I am not new to Iranian.com, but before this article about PAAIA I have never felt so compelled to voice my opinion.  I would like to show my support of Iranian.com for creating a forum in which I am able to do so.

As a part of the "new" generation of Iranian-Americans(IA), it is in my best self-interest that an organization was created that focuses on (IA) concerns, rather than those of the American politics towards and the on-goings of Iran itself.  I was very interested in learning more about PAAIA and attended their "launch" meeting in Washington D.C.  I was very impressed with their sincerity, their goals, and their commitment to all Iranians in the United States.  Their spokesperson was the very charasmatic Rudi Bakhtiar. Community Relations Director Dr. Niaz Kasravi was extremely convincing of the true plight of Iranians in the U.S. The Executive Director Babak Hoghooghi gave a very well thought out presentation regarding the plans, goals, and interests of PAAIA.  They promised to work on Iranian American community building, image building, and political influence.  The most important part is that I believe them.  

What I do not believe is that the first article I read in response to such a positive solution to such a negative problem, was such a negative reaction. One that seems to be based on speculation and accusation backed with irrelevant facts.  Every paragraph attacked everyone from PAAIA.  Too much this and too little that... My first question is then WHO is qualified to run this organization?  My politically nuetral grandmother has no interest whatsoever.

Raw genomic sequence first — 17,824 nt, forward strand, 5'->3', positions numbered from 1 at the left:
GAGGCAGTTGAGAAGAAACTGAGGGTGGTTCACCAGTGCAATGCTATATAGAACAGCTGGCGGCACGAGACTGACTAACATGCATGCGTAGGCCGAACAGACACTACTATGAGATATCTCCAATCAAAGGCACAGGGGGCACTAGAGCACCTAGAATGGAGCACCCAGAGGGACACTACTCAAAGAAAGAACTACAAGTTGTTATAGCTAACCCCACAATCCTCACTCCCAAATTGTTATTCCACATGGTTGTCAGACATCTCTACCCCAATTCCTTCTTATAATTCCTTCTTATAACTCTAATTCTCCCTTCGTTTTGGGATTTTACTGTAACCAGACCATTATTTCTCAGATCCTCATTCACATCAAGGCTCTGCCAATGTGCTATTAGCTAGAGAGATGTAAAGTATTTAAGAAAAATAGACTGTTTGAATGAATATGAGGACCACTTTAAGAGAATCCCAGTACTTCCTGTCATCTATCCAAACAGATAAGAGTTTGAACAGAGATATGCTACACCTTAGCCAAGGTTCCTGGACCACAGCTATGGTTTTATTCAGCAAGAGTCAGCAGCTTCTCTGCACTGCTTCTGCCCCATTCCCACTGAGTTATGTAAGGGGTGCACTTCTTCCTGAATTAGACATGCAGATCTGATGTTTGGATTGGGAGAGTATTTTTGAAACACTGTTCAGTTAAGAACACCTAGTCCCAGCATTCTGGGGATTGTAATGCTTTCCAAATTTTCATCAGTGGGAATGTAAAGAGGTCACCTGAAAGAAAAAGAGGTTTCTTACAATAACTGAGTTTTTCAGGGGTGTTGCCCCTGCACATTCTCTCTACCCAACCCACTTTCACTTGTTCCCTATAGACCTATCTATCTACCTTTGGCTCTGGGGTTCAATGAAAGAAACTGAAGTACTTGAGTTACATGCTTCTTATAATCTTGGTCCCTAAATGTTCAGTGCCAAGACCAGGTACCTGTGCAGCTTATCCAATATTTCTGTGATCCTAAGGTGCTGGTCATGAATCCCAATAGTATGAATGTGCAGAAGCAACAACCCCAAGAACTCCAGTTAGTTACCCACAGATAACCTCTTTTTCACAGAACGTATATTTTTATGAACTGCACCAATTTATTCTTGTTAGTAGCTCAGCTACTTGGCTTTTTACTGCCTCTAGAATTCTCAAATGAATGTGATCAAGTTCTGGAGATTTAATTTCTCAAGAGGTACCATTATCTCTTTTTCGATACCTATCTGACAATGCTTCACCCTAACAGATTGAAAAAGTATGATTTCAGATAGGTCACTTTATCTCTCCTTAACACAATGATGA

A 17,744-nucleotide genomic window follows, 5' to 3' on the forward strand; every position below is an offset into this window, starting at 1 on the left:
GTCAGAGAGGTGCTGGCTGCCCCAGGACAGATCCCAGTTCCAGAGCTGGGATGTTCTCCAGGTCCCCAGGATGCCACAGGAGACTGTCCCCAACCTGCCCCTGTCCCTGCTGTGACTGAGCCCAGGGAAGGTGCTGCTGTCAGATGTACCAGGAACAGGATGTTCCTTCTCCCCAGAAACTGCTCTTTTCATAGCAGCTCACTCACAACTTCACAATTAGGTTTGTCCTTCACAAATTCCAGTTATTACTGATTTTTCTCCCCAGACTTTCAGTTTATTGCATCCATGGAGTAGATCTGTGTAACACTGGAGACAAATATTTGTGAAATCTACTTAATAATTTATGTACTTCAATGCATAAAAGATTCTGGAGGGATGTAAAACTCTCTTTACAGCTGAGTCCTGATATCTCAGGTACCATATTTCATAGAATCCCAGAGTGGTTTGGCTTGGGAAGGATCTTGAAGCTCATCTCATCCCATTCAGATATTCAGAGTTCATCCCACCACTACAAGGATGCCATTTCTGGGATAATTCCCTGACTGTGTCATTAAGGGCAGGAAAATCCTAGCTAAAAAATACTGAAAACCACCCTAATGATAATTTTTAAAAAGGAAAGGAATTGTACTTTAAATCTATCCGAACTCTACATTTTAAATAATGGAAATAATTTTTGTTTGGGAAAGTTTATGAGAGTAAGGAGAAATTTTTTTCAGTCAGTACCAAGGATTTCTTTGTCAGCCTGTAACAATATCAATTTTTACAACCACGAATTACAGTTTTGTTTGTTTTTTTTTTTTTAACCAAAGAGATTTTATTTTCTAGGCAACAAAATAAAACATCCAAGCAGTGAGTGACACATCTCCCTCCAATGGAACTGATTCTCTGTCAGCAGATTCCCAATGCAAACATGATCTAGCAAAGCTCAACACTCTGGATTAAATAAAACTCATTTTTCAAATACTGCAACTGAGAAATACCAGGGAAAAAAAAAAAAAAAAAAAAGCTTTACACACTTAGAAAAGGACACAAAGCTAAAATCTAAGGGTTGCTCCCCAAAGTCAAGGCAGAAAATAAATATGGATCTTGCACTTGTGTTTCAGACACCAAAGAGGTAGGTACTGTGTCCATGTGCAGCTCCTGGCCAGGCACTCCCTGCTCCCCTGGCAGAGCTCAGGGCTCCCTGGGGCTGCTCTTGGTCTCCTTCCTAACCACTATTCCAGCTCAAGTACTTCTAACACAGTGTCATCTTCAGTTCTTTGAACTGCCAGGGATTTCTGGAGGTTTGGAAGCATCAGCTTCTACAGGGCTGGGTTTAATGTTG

I read a lot of PAAIA member bashing and hating on Goli Ameri.  I dont know who Goli Ameri is, but if she came up with the idea for PAAIA then "khoda beyamorzatesh" cause it is a GREAT idea. (Something I learned from my Iranian father.)

In conclusion I feel that if you are not part of the SOLUTION than you are a part of the PROBLEM. (Something I learned from my American mother.)

Being part of a minority of a minority of a minority, I think I have experience enough to say, what we need as a people is less criticism and more activism.  Less division and more unity.  Less working apart and whole lot more working together.  Less false concerns and more believable hopes.  

My advice to Ms. Soudabeh Bashirrad is this: Join PAAIA yourself the way I did and be the change that you wish to see, yourself.  Help shape the future rather than criticize the past.  Just a thought =) 

Thank you.




Jahanshah Javid

PAAIA's reply

by Jahanshah Javid on


The Spider Web

by MaziM (not verified) on